Voice of Resurgence

End of Season Forecast: $35 +/-

4.) Tarmagoyf


It's hard not to include Tarmogoyf in a list like this. For the most part the consensus has been that Jund is dead. Grand Prix Minneapolis would like to have a word with you on that one, though. The Jund shell is still good--the community just hasn't yet convincingly answered the question, "How do you build the rest of it?"

There are about eight to ten slots that need to change with the loss of Deathrite Shaman, and in the months following it's banning there has been no consistent finisher that shows exactly what the new shell should look like. Jund is very much a finesse deck and requires many, many games to know what spells to use, when and how.

Take a look at the sideboards and you'll see. Jund is truly a numbers game. The consistent one-ofs allow the deck to morph in response to how your opponents play, letting certain things matter more at different times.

Once this gets ironed out, expect the bandwagon to come back on in force. You've also got Tarmo-Twin putting up numbers. With Tarmogoyf being at a relatively suppressed price earlier this year, I've been going about building up the number of foil copies I have.

Yes, this is a rather large big-ticket item--but it fills one of my goals, and I feel now has been the time to make that investment, if it was to be made. Slowly this has changed, and I look for this to increase even more in the upcoming months.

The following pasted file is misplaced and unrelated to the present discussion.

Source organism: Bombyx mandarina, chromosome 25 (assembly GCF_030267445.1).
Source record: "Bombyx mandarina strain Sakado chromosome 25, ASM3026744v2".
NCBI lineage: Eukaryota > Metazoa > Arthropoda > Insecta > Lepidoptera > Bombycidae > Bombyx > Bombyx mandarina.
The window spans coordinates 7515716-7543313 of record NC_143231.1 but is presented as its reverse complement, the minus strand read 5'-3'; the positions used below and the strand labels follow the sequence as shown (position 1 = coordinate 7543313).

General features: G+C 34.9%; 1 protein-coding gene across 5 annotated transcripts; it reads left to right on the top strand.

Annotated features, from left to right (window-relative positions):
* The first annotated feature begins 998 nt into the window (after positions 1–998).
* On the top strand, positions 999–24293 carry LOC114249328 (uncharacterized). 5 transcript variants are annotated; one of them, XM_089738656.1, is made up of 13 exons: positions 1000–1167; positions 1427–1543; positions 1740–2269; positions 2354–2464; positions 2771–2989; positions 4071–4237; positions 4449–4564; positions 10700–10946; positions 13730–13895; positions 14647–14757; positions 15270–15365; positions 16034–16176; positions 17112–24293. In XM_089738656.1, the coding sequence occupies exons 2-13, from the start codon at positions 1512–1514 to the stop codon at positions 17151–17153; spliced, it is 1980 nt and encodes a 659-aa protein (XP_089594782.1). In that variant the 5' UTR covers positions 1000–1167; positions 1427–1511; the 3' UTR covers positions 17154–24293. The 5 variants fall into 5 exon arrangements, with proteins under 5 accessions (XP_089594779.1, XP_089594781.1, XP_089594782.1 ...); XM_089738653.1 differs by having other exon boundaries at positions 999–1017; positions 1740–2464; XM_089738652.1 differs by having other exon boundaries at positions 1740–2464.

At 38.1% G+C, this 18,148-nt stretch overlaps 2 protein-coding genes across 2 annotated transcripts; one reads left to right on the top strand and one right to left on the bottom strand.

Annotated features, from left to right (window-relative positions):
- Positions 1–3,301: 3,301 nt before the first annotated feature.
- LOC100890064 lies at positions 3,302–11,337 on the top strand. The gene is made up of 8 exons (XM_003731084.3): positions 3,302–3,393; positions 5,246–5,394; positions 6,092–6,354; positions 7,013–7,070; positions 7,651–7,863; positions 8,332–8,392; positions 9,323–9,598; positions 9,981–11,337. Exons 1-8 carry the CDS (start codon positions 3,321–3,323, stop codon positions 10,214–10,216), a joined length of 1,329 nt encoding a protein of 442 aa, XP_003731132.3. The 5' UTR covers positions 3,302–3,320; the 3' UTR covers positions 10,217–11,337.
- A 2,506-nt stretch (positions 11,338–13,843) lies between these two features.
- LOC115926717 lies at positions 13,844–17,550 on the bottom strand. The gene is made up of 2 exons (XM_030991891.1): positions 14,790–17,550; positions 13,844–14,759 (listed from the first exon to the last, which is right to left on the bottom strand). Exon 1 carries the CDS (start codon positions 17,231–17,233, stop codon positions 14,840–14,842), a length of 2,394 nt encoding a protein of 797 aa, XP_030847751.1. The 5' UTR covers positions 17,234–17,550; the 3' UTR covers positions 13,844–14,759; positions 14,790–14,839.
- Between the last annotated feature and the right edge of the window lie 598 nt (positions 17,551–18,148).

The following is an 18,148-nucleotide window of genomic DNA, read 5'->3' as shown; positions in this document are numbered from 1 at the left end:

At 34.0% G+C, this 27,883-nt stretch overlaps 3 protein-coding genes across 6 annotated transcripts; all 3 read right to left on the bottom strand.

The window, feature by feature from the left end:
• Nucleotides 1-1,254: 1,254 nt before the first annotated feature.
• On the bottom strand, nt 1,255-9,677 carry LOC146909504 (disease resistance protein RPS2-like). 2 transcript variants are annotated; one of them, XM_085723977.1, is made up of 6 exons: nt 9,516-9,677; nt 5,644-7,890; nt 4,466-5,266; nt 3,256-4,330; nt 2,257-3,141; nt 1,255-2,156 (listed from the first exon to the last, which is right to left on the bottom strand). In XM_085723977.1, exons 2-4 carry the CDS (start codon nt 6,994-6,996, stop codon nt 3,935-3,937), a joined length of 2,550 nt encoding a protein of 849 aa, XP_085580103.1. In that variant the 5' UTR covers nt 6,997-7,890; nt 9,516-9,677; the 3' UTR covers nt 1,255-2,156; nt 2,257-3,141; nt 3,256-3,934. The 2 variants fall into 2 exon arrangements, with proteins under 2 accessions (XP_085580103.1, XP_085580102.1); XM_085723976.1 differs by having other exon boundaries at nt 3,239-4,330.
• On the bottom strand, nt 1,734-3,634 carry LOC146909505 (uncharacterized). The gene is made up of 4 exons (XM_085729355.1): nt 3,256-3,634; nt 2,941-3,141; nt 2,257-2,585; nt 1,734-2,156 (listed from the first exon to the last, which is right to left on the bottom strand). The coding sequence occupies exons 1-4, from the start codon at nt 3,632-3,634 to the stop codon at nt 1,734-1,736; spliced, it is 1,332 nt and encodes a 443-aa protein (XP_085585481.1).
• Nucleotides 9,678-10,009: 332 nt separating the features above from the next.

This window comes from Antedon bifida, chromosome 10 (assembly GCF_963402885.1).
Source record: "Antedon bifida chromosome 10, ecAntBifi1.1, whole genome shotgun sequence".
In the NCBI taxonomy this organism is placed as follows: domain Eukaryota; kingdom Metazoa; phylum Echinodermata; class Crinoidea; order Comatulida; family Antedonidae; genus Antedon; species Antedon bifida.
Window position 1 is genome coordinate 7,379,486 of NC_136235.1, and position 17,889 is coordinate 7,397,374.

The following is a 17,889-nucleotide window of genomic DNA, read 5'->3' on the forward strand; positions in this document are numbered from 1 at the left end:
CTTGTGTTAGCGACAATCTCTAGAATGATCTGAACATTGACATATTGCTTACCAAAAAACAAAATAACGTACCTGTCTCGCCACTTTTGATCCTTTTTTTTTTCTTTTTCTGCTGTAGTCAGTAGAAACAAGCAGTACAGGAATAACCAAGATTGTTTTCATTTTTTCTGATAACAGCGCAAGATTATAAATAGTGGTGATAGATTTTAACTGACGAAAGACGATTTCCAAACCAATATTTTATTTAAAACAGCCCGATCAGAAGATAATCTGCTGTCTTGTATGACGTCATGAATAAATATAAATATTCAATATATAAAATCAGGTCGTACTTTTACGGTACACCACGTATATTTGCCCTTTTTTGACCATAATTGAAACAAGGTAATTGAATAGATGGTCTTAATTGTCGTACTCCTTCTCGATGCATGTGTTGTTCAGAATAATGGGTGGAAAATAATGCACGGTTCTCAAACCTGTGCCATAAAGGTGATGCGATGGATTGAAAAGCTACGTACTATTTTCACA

Tarmogoyf

End of Season Forecast: $260-$275

3.) Snapcaster Mage


Snapcaster Mage fits in this same vein. While this should be rather obvious, let me talk about the subtle transformation this card has gone through.

Under the iron fist of Deathrite Shaman, Snapcaster was thought of as nearly irrelevant--but the bannings caught many off guard. Now Snapcaster Mage is making more and more of an impact in Twin packages. Combine this with the steady play of UWR strategies and continued usage in Legacy, and you begin to see Snapcaster's upward price trajectory.

The recent depression of his price is a current price correction after demand died off post-Grand Prix Richmond, but again I find this is the time to invest extra capital into foil versions or as many non-foils as I can lay my eyes on. The common misconception is that it's "too soon" since his printing for him to reach the price of Dark Confidant that everyone expects him to eventually.

While his future is certain, I say that time will happen sooner rather than later. The current influx of players ravenous to play a format they've heard is the bees knees are going to fall back to the best control deck of the format. And guess what fits that play style all too well.

Snapcaster Mage

End of Season Forecast: $45-$50

2.) Scapeshift


I would be a bad speculator if I didn't include the most recent Grand Prix-winning lynch pin. The truth is, even after winning there just hasn't been a ton of price correction on Scapeshift. Crazy enough, I still think there is room for this card to go up, or a chance that you can find a price difference somewhere out there. The card is never thought of much, and typically goes for well below it's true market value.